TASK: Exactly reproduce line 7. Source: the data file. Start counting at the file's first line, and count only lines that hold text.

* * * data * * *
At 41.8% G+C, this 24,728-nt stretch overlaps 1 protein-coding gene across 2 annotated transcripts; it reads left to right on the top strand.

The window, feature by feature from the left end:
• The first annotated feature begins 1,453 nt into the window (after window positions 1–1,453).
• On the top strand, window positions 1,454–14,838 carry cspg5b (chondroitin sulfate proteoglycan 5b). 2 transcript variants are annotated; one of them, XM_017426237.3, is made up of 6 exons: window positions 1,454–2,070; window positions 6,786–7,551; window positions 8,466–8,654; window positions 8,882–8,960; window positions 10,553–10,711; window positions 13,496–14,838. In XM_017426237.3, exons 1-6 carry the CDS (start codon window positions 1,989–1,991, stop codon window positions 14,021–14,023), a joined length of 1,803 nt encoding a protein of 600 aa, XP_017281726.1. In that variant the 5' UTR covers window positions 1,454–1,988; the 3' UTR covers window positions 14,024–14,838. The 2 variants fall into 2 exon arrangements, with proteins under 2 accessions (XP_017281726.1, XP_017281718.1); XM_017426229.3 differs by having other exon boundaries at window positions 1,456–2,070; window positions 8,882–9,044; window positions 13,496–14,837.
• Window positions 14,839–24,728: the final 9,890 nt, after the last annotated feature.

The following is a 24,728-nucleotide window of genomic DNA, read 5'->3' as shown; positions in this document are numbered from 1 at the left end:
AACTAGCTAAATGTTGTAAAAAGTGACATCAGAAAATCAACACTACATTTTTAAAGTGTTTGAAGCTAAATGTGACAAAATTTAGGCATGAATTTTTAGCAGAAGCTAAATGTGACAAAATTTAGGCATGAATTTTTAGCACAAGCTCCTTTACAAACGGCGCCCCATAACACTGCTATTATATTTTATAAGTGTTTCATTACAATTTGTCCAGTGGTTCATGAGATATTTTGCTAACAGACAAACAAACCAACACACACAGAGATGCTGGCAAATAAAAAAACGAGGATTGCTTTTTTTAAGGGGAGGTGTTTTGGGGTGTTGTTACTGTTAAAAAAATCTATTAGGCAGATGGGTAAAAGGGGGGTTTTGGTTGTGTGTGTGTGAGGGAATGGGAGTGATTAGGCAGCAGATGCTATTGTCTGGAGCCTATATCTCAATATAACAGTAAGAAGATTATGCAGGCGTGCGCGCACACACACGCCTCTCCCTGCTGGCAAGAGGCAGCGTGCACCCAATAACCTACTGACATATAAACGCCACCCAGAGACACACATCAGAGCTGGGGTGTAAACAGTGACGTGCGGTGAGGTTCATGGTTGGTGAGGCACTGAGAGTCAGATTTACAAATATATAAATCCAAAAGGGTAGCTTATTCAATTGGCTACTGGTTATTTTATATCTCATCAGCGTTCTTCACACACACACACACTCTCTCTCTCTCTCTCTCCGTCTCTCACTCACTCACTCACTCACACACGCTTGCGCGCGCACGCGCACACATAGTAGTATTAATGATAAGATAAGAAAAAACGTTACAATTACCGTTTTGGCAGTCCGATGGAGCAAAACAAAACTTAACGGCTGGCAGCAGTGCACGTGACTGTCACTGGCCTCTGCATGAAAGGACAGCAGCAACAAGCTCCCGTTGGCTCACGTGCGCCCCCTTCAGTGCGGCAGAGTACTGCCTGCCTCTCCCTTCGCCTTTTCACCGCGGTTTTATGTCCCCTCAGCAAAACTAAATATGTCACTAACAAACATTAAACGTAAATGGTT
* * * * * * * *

AACTAGCTAAATGTTGTAAAAAGTGACATCAGAAAATCAACACTACATTTTTAAAGTGTTTGAAGCTAAATGTGACAAAATTTAGGCATGAATTTTTAGCAGAAGCTAAATGTGACAAAATTTAGGCATGAATTTTTAGCACAAGCTCCTTTACAAACGGCGCCCCATAACACTGCTATTATATTTTATAAGTGTTTCATTACAATTTGTCCAGTGGTTCATGAGATATTTTGCTAACAGACAAACAAACCAACACACACAGAGATGCTGGCAAATAAAAAAACGAGGATTGCTTTTTTTAAGGGGAGGTGTTTTGGGGTGTTGTTACTGTTAAAAAAATCTATTAGGCAGATGGGTAAAAGGGGGGTTTTGGTTGTGTGTGTGTGAGGGAATGGGAGTGATTAGGCAGCAGATGCTATTGTCTGGAGCCTATATCTCAATATAACAGTAAGAAGATTATGCAGGCGTGCGCGCACACACACGCCTCTCCCTGCTGGCAAGAGGCAGCGTGCACCCAATAACCTACTGACATATAAACGCCACCCAGAGACACACATCAGAGCTGGGGTGTAAACAGTGACGTGCGGTGAGGTTCATGGTTGGTGAGGCACTGAGAGTCAGATTTACAAATATATAAATCCAAAAGGGTAGCTTATTCAATTGGCTACTGGTTATTTTATATCTCATCAGCGTTCTTCACACACACACACACTCTCTCTCTCTCTCTCTCCGTCTCTCACTCACTCACTCACTCACACACGCTTGCGCGCGCACGCGCACACATAGTAGTATTAATGATAAGATAAGAAAAAACGTTACAATTACCGTTTTGGCAGTCCGATGGAGCAAAACAAAACTTAACGGCTGGCAGCAGTGCACGTGACTGTCACTGGCCTCTGCATGAAAGGACAGCAGCAACAAGCTCCCGTTGGCTCACGTGCGCCCCCTTCAGTGCGGCAGAGTACTGCCTGCCTCTCCCTTCGCCTTTTCACCGCGGTTTTATGTCCCCTCAGCAAAACTAAATATGTCACTAACAAACATTAAACGTAAATGGTT